Memories of my Dad and some of Mine
My dad Miguel Contreras was a former employee of Humble Refinery, way before it was named to Exxon. My dad had established his success of living in Baytown before I was even born. He was a hard worker and formally a war veteran himself who settled and escape the fighting he endured. This is the memories that I have about my dad when he worked for Exxon and his early career days of Humble and early life as he has told me. Also I will mention my own memories at my time at Humble as well.
My dad Miguel Contreras was born in 1905 in Leon, a city in Guanajuato, Mexico. His childhood would be short lived when the Mexican Revolution began in 1910. The war was a struggle to end the dictatorship Mexico had endured for many years and the revolution itself was led by Pancho Villa and Venustiano Carranza and others. He unfortunately joined in the war in 1913 in Carranza’s forces for survival because food was scarce for common civilians. Eventually he grew tired fighting and crossed from Mexico to Texas crossing the Rio Grande in 1919, throwing his standard infantry rifle claiming to end his figting to look for work. Coming in to Texas after years of fighting he would eventually search for a job. He would then travel to Baytown where he would be hired Humble and began as a mule driver, which was a position that required equipment to be delivered to different locations of the plant. Later he then became a concrete finisher for Humble. While working for the company, he was issued a bike made of steel from the company that turned out to be the only reliable transportation he had. Also, the plant offered tents to all the hispanics hired including my dad to live temporarily, and the area where the tents were located was called “Tent City”. Soon enough Humble purchased property from west Humble and West Gulf, for the employees to stake out lots of their choosing and numbers as well to obtai, which were twenty-five dollars a lot. My dad bought to two lots, one of West Gulf and West Humble. Later during his 20 years of work a major event occurred, that event was World War Two. While working he was informed by his manager that he may be drafted, but anyways he was prepared to fight due to his early experience in fighting. He would claim the he was going retrieve his shotguns he owned and take them to war, but his manager said that he would be provided from the Armed Forces. As time went by, he was never drafted and the war ended in 1945 and that time every employee was given a Humble issued Butyl rubber coin and a Bronze medallion for the efforts of the company supplying petroleum products to the Allies.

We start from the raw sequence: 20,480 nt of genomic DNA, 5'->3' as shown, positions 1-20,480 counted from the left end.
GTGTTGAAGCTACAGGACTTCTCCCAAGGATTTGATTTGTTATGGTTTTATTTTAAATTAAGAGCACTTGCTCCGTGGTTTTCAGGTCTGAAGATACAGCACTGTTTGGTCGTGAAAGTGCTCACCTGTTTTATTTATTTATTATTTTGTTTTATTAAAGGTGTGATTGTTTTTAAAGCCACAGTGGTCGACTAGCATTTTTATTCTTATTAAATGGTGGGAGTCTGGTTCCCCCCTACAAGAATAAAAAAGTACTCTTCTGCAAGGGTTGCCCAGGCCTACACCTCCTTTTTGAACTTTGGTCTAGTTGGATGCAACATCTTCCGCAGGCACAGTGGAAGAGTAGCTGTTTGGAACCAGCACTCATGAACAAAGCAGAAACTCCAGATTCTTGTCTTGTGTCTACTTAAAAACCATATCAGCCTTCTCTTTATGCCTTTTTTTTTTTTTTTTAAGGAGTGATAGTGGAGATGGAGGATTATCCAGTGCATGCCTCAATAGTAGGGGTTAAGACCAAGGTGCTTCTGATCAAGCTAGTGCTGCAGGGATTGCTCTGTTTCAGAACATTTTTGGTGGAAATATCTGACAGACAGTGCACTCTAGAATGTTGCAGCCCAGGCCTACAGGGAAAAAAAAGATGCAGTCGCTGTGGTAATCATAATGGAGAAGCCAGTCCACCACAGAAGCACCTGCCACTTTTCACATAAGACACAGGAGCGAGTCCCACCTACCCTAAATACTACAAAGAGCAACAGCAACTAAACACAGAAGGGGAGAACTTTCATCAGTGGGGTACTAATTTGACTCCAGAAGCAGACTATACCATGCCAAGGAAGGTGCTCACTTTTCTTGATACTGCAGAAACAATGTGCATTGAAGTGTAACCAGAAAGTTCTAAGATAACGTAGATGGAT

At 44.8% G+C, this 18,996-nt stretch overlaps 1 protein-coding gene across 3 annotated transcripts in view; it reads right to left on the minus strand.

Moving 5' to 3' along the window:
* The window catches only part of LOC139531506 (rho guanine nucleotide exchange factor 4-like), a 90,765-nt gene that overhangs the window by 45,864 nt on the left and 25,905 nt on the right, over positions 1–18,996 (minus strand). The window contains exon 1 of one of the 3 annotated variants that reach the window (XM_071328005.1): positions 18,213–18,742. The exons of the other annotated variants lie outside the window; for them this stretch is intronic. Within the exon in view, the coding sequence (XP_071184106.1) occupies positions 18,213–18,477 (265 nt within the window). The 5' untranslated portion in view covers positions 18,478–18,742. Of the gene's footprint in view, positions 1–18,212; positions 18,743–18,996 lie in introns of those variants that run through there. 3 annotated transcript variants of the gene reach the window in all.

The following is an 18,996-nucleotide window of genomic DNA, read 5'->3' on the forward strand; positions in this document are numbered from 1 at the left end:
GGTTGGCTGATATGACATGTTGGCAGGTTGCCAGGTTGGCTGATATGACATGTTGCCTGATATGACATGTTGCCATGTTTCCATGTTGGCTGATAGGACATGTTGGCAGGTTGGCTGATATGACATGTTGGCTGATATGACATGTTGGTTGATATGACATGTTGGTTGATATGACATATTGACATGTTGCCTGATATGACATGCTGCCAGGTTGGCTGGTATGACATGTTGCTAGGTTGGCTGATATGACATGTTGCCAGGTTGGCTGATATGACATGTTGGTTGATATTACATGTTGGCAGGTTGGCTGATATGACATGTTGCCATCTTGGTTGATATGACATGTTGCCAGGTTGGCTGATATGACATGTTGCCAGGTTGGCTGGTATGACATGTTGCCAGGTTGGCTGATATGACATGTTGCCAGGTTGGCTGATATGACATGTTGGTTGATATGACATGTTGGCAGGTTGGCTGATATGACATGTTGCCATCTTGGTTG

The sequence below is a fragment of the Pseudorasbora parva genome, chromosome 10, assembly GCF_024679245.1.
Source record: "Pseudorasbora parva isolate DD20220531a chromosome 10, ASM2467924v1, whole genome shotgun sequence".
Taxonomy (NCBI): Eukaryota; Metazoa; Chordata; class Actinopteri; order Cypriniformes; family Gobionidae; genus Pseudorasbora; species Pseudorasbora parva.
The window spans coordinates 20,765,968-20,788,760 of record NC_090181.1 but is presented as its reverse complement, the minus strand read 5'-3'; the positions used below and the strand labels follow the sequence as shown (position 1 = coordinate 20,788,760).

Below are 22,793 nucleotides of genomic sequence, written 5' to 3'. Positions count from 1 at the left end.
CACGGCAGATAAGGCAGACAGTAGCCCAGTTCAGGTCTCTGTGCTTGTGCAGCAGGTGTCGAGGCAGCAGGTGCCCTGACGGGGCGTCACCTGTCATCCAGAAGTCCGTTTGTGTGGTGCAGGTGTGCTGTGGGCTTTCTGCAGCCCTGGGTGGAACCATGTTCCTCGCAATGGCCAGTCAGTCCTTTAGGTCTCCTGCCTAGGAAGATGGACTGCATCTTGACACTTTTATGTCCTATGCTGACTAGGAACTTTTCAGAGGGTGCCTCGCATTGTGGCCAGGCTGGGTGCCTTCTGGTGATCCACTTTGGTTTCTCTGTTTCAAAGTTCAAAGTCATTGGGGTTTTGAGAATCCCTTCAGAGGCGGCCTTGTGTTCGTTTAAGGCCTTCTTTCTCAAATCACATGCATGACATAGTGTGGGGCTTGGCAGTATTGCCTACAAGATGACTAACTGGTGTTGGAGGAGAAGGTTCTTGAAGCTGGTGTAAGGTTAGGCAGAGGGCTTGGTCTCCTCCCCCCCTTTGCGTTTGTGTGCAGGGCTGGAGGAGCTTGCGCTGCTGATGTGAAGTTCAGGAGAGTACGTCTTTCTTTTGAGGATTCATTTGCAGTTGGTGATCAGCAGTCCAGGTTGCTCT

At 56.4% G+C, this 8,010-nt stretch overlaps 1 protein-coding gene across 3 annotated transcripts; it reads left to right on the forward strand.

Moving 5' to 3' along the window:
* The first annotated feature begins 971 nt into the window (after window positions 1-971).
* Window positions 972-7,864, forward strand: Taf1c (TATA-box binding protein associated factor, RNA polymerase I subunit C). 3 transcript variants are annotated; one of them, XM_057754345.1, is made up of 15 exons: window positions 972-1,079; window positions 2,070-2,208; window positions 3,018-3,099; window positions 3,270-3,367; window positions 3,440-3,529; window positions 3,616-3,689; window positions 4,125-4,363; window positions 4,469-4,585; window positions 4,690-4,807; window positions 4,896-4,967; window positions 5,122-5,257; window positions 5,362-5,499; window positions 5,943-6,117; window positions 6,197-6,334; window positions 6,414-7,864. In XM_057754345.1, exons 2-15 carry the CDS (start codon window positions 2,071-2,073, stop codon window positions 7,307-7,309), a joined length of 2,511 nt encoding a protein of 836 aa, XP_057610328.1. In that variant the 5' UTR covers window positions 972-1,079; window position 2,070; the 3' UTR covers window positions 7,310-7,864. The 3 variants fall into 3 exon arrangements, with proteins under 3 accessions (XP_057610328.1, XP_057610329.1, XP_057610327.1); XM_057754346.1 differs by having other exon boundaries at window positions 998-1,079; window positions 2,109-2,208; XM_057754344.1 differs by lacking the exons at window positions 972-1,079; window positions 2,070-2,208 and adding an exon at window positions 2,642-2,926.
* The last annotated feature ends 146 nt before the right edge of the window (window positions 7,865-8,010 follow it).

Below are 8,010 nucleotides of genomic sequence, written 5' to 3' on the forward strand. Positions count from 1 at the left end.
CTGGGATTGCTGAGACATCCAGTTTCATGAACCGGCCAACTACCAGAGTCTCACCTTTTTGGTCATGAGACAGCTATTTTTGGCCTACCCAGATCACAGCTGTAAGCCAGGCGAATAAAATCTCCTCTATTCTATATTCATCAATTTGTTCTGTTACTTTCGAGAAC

Years later I was born in 1950, and throughout my childhood years, my dad still had his steel bike and Humble was releasing yearbooks called The Humble Bee. Mostly I remember particularly was January 1957 edition of The Humble Bee which my dad Miguel Contreras was honored for his 30 years of service becoming a T-Clubber. A picture was taken of the whole family attending that ceremony when I was six about to turned seven that year. Not everything at the plant was perfect, Humble would eventually have explosions on the site, he would be called to help out extinguish the fires in the plant. In 1965, my dad voluntarily retired from the company with a total of thirty-seven years and eight months of service in the plant.
In 1968 Humble was part of a Job Fair along with Enjay and they were looking to employ youths for the summer which I applied. I was hired by Humble and worked all over the plant as a helper with brick masons, handling bricks to the brick masons. Also, I worked in the Humble docks as well doing maintenance work. While working at the docks, ships would bring in the oil, and whenever it was lunch time, we got to eat along with the ship crew eating the best food like steaks, roasts, salads and etcetera. Then soon enough the summer was over and it was time for me to go back to school. Even though it was for the summer I had a great experience working for Humble Refinery.
This is the memories of my father Miguel Contreras and some about myself. Because of my dad, it gave me and my family opportunities to work for the best refinery which is now called Exxon. This experience has given great memories, and the story of my dad is what I can carry on.